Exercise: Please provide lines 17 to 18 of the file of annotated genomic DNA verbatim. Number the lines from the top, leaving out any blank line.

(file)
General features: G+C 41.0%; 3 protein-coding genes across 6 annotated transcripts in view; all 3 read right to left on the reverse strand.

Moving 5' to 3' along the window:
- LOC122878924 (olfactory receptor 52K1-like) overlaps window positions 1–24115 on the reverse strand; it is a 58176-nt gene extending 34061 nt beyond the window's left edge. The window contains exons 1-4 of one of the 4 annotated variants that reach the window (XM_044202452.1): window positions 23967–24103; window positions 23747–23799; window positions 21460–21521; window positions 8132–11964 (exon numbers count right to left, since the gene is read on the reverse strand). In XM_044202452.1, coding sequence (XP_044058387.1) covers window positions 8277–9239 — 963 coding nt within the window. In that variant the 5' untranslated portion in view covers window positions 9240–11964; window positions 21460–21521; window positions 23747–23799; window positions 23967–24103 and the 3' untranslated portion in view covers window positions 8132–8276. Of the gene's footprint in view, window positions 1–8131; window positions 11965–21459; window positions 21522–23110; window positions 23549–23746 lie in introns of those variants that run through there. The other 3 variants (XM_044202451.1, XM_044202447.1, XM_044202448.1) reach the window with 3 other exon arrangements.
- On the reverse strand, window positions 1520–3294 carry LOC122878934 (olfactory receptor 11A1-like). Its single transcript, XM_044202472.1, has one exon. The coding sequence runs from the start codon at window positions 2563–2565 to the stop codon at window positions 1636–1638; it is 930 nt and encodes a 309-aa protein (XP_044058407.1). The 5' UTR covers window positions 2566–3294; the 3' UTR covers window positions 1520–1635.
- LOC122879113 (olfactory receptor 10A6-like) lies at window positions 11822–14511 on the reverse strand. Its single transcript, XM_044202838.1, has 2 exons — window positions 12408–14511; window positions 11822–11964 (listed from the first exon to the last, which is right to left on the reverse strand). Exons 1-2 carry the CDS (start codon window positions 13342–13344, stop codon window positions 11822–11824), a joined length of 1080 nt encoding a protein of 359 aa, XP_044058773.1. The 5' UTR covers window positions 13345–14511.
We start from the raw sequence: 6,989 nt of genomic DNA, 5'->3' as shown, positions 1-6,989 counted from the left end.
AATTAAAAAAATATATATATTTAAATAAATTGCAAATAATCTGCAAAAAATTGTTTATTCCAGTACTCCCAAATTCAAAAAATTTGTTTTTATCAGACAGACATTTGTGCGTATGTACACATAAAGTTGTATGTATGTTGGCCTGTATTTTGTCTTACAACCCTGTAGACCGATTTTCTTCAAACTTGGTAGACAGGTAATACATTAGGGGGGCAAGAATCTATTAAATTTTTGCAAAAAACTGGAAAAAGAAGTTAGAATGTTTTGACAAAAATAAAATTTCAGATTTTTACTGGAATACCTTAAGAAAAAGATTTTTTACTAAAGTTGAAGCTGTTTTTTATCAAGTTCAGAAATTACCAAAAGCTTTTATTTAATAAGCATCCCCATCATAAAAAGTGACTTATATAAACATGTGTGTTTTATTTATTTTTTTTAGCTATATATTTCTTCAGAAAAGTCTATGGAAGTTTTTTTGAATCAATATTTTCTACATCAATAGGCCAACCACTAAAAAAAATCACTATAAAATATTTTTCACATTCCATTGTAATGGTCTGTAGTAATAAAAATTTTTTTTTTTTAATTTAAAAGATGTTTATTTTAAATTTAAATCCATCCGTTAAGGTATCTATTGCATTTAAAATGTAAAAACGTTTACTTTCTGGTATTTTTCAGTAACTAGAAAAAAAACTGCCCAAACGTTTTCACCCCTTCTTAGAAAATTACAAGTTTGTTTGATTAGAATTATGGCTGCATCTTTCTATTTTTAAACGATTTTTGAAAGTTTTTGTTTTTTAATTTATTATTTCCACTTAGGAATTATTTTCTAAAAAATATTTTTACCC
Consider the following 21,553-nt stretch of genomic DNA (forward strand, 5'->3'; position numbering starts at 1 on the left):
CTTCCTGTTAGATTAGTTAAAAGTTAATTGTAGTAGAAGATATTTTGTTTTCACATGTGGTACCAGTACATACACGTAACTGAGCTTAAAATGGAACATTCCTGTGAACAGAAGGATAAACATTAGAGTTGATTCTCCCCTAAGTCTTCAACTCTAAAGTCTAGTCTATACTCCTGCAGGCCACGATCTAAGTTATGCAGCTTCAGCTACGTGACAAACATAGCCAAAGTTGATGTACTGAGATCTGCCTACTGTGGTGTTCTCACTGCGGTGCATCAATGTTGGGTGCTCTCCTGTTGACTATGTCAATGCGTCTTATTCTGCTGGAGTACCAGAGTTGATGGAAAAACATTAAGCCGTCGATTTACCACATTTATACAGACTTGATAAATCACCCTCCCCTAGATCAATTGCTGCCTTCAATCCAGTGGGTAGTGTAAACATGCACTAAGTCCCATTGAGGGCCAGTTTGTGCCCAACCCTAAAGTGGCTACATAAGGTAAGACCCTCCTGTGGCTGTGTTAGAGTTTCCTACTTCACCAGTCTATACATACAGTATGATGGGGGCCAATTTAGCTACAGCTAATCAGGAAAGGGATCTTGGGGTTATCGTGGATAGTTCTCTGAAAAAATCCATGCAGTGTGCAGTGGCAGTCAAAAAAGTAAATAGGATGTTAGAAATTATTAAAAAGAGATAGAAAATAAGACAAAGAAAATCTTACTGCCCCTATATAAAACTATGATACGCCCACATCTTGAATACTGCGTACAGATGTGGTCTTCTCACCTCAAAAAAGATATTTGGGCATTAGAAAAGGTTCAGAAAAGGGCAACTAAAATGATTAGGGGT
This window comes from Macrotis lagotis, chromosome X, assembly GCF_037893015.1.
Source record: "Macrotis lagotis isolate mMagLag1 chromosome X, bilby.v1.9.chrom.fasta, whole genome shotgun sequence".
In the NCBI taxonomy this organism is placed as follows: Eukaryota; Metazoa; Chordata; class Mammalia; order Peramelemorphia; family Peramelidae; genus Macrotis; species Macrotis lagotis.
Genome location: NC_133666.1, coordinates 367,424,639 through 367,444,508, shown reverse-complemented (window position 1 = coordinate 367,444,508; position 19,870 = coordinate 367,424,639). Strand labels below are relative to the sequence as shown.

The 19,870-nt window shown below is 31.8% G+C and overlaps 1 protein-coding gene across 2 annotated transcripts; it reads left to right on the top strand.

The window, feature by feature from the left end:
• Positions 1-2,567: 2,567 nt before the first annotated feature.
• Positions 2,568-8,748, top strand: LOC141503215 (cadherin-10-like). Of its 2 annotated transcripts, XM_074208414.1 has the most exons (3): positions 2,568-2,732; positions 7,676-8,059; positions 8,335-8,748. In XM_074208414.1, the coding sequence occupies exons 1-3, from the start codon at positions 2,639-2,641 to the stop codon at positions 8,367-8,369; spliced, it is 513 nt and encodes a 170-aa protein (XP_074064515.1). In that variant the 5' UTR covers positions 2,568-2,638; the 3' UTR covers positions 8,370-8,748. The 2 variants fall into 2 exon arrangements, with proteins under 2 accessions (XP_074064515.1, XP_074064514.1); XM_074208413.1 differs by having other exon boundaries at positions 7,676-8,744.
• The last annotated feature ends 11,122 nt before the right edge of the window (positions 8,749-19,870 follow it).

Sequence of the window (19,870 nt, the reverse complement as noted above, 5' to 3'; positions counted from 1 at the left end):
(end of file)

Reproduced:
• Positions 2,568-8,748, top strand: LOC141503215 (cadherin-10-like). Of its 2 annotated transcripts, XM_074208414.1 has the most exons (3): positions 2,568-2,732; positions 7,676-8,059; positions 8,335-8,748. In XM_074208414.1, the coding sequence occupies exons 1-3, from the start codon at positions 2,639-2,641 to the stop codon at positions 8,367-8,369; spliced, it is 513 nt and encodes a 170-aa protein (XP_074064515.1). In that variant the 5' UTR covers positions 2,568-2,638; the 3' UTR covers positions 8,370-8,748. The 2 variants fall into 2 exon arrangements, with proteins under 2 accessions (XP_074064515.1, XP_074064514.1); XM_074208413.1 differs by having other exon boundaries at positions 7,676-8,744.
• The last annotated feature ends 11,122 nt before the right edge of the window (positions 8,749-19,870 follow it).